Previous Challenge Entry (Level 2 – Intermediate)
Topic: BOOK(S) - Begins January 4 / Ends January 11 (01/04/18)
- TITLE: The Library
By Robin West
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The library’s quiet. You’re probably thinking libraries are always quiet, but after hours, when it’s empty, even the children’s corner is whisper-less. The squeaky wheel on my cleaning cart makes the only sound.
Each evening, after dropping my kids at Nana’s, while staff and patrons leave the community library, I pull my cart from the custodial closet and start cleaning. By 1 a.m., the vast room sparkles. I park the cart in its closet and drive home. Not wanting to disturb my kids’ sleep, I leave them at Nana’s on work nights. I don’t know if this arrangement is harder on the kids or me.
Tonight, before grabbing my duster, I need to return a book. Don’t tell anyone, I borrowed it without checking it out. I head for the nonfiction side of the room, slip the book from my bag and run my fingers along its gold letters stamped into the cover, HOLY BIBLE. To think one week ago this volume disgusted me. I don’t believe in censorship, but if I did, I would’ve banned this book. As a woman, I didn’t want anything to do with a god who tells wives to obey their husbands. The Bible was about a male god of a man’s religion. That’s how I felt before last Friday.
I was extra tired that night, and Amber, my kindergartener, cried when I dropped her off at Nana’s, so even with all the library’s lights on, the world seemed extra dark. I was dusting shelves as I’ve done a hundred times before, when the book dropped from its Dewey Decimal designation and fell onto the floor. That seemed strange, but I figured there must be a logical explanation. I picked it up between thumb and forefinger, as if it might contaminate me, and re-shelved it.
Later, while vacuuming, I turned the corner in the 200’s section, and there it was, on the floor again. I approached the bookcase and examined the space where I’d shelved it earlier, as if maybe the empty spot between the other religious volumes could explain this phenomenon.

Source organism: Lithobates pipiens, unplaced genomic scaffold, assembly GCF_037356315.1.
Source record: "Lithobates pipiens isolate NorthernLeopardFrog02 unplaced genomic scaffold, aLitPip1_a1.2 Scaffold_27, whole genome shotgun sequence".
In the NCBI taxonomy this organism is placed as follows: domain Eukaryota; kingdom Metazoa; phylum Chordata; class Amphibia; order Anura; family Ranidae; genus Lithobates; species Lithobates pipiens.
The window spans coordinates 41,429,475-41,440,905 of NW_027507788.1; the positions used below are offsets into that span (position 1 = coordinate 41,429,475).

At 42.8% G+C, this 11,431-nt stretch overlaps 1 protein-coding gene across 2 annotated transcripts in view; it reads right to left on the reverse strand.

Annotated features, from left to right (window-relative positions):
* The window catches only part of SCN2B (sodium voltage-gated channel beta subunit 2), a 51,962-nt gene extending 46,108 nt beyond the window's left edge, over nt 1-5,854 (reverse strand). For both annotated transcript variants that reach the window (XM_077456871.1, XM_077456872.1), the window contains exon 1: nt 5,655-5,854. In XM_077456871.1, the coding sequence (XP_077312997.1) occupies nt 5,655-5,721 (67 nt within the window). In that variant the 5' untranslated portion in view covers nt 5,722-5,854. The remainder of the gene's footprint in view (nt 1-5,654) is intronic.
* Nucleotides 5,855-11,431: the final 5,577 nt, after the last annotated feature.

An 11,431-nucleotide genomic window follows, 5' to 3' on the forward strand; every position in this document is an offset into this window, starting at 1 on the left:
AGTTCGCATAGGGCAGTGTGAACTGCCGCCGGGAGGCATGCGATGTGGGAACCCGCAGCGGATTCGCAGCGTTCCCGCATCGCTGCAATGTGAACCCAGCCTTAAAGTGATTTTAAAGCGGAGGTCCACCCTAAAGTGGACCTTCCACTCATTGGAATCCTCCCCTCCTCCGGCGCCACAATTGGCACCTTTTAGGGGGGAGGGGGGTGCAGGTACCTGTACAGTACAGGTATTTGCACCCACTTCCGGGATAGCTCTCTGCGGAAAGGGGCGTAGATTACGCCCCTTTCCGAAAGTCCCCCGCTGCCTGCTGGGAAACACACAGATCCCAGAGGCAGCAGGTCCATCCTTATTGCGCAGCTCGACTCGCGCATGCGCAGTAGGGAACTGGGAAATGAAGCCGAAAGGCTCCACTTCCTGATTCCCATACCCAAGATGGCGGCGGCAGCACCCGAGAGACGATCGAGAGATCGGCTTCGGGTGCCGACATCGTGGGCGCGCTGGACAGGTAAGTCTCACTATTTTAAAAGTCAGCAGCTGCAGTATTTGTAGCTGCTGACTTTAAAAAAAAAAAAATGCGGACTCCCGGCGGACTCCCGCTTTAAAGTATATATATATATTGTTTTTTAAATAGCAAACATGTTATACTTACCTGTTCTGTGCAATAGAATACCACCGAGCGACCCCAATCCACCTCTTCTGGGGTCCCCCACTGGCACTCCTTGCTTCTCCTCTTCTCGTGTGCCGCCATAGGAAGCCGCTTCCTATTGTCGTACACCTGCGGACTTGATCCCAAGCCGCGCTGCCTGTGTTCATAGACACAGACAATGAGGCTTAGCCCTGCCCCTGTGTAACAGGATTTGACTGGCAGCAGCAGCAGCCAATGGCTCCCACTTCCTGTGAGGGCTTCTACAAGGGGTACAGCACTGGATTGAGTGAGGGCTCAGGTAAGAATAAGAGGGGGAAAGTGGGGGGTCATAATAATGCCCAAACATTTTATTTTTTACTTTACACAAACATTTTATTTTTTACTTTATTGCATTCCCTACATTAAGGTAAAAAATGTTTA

I’d heard a TV preacher call it the living word, but I didn’t think that meant the book could jump off the shelf. I stood over the symbol of hate lying on the floor. I stared at it and wondered. Everything I knew about the book was hearsay. I’d never read it. I’m an avid reader, a proponent of primary source evidence, yet I’d denied my own principals concerning the Bible.
I started to reach for it and stopped, remembering the last time my ex put me in the hospital. I returned to my vacuum, shaking my head.
Throughout the night, my cleaning duties circled me around that book on the floor. With each round, I wrestled with an urge to pick it up and open it. By midnight, I’d completed my daily tasks and was debating on whether or not to start a cleaning project, when the book caught my attention. It seemed to pull me like it was the North Pole and I was a magnet. My misgivings surrendered to curiosity, and by 1 a.m. I sat in an armchair by the fake fireplace lost in the book’s pages. I don’t know which page numbers, chapters, or passages I read. I’d just flopped the book open and the random page I landed on started talking to me. Actually, at times, I felt more like the book was reading me. No, not the book, the spirit of the book. It entered hidden rooms of my heart and filled them with new warmth, light, and safeness. The weariness that usually hung over me vaporized.
It was time to go home. A time I usually anticipated, but that night, quitting time came too soon. I didn’t want to leave the book behind, so I took it home and spent every spare hour of my weekend getting to know the Spirit of the Book.
Now I look again at the black hardcover with gold-lettered title. I’d thought it was all harsh restrictions. I still can’t reconcile the criticisms with the Spirit of the book, but I no longer believe the critics understand better than I do. I’ve met the Spirit and know its benevolent power.
I kiss the book I once despised and return it to the 220 location for others to find. I’ll buy my own copy.
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